In a country virtually devoid of commercial advertising, such anti-imperialist images and slogans abound.
Studying in a communist country is an adventurous choice for any American. But the 21-year-old Crilley and her classmates in a one-of-a-kind program run here by Arcadia University were treated this spring to an extra dose: They were among the first eyewitnesses to the reactions and aspirations of ordinary Cubans as the U.S. and Cuba start to repair ties severed a half-century ago.
"It's been exciting," said Crilley, an Arcadia junior from Schnecksville, Lehigh County. "There has been a lot of interest in us as Americans. People asking us about our opinions" - and sharing their hopes that a diplomatic thaw is near.
Her primary course on U.S.-Cuba relations - presented from Cuba's point of view - opened a window on Cuba's psyche. Over months on the island, Crilley also glimpsed the signs of a rapprochement:
The Stars-and-Stripes-print clothing popping up on Havana streets.
The paquete, a weekly download of arts, culture, and music from all over, which circulates surreptitiously via thumb drives, but no one really knows its source.
The state-run channel that broadcasts CBS's hit The Good Wife every morning in English, with Spanish subtitles.
Who knew?
"When we signed up we didn't realize that [Presidents Obama and Raul Castro] would call for a closer relationship," Crilley said as she dangled her feet over the seawall of the Malecon, Havana's famous oceanside drive. Ninety miles across the water lay Florida.
As the months passed, "we were hoping the U.S. Embassy would open while we were here so we could go see that," she said. "Not yet."
On Tuesday, days before their eye-opening semester at the University of Havana was to end, Crilley watched the sunset with five of her six classmates.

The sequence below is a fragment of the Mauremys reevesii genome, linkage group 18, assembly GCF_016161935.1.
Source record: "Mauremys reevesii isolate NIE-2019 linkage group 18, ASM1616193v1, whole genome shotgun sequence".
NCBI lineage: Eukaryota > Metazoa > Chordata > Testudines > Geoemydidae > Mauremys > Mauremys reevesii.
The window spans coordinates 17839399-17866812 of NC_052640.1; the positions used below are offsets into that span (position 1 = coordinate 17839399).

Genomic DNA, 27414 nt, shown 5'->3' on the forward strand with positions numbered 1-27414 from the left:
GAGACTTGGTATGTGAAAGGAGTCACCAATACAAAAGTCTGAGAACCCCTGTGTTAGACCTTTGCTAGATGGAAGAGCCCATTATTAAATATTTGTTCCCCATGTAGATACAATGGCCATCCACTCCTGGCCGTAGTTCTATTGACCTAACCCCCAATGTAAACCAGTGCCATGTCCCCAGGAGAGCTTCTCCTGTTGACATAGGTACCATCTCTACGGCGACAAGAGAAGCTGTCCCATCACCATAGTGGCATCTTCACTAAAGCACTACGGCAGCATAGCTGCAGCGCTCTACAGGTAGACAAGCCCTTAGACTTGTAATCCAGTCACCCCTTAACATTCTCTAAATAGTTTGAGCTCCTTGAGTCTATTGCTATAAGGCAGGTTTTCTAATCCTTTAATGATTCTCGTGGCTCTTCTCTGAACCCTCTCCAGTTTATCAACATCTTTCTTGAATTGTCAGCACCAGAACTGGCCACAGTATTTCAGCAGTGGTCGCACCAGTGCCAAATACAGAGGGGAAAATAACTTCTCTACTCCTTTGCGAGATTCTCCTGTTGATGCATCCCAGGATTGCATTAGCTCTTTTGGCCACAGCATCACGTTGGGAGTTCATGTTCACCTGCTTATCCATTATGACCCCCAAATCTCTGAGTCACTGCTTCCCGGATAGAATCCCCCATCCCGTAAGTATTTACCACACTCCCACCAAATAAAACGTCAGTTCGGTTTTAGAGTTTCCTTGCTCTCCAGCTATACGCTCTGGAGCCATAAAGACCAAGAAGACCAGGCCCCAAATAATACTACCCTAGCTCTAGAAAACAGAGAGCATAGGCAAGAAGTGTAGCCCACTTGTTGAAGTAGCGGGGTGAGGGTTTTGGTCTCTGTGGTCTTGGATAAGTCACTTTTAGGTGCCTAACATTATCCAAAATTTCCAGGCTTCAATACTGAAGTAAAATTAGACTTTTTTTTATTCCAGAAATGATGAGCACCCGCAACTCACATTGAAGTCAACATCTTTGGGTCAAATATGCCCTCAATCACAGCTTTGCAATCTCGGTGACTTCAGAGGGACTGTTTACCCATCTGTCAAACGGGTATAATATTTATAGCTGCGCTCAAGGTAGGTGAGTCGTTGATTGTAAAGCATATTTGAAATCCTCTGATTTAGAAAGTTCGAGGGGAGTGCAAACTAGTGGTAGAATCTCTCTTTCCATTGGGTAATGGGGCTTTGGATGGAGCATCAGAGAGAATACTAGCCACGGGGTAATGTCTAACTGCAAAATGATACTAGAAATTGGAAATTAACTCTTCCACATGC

One, Jessica Perez, 21, of Bridgehampton, N.Y., also attends Arcadia, the Glenside, Montgomery County, university with a reputation for topflight international study programs.
While about 50 American colleges run Cuba programs lasting a week to a few months, only Arcadia maintains a presence in Cuba across the fall, spring, and summer semesters, said Tim Barton, director of student services at Arcadia's College of Global Studies, which began its residential program here in 2013.
The other students on the seawall with Crilley and Perez attend colleges that participated in Arcadia's program. All arrived here on Jan. 22. Alexa Posner, of Colorado, is from Macalester College in St. Paul, Minn. Hannah Garcia, of Tennessee, is from Lipscomb University in Nashville. Rebecca Acebal of New Jersey, attends Georgetown University.
Jade Harvey, 19, of Los Angeles, is from Yale University. Kylie Grow, 20, who grew up in Cheltenham, Montgomery County, attends the University of Virginia. They're the group's politics junkies.
"Some of the Cubans we talk to are slightly concerned about a new wave of imperialism from the U.S.," said Harvey, "but that in no way overrides their excitement at the thought of having the economic sanctions taken down. That is the one big thing everyone here talks about."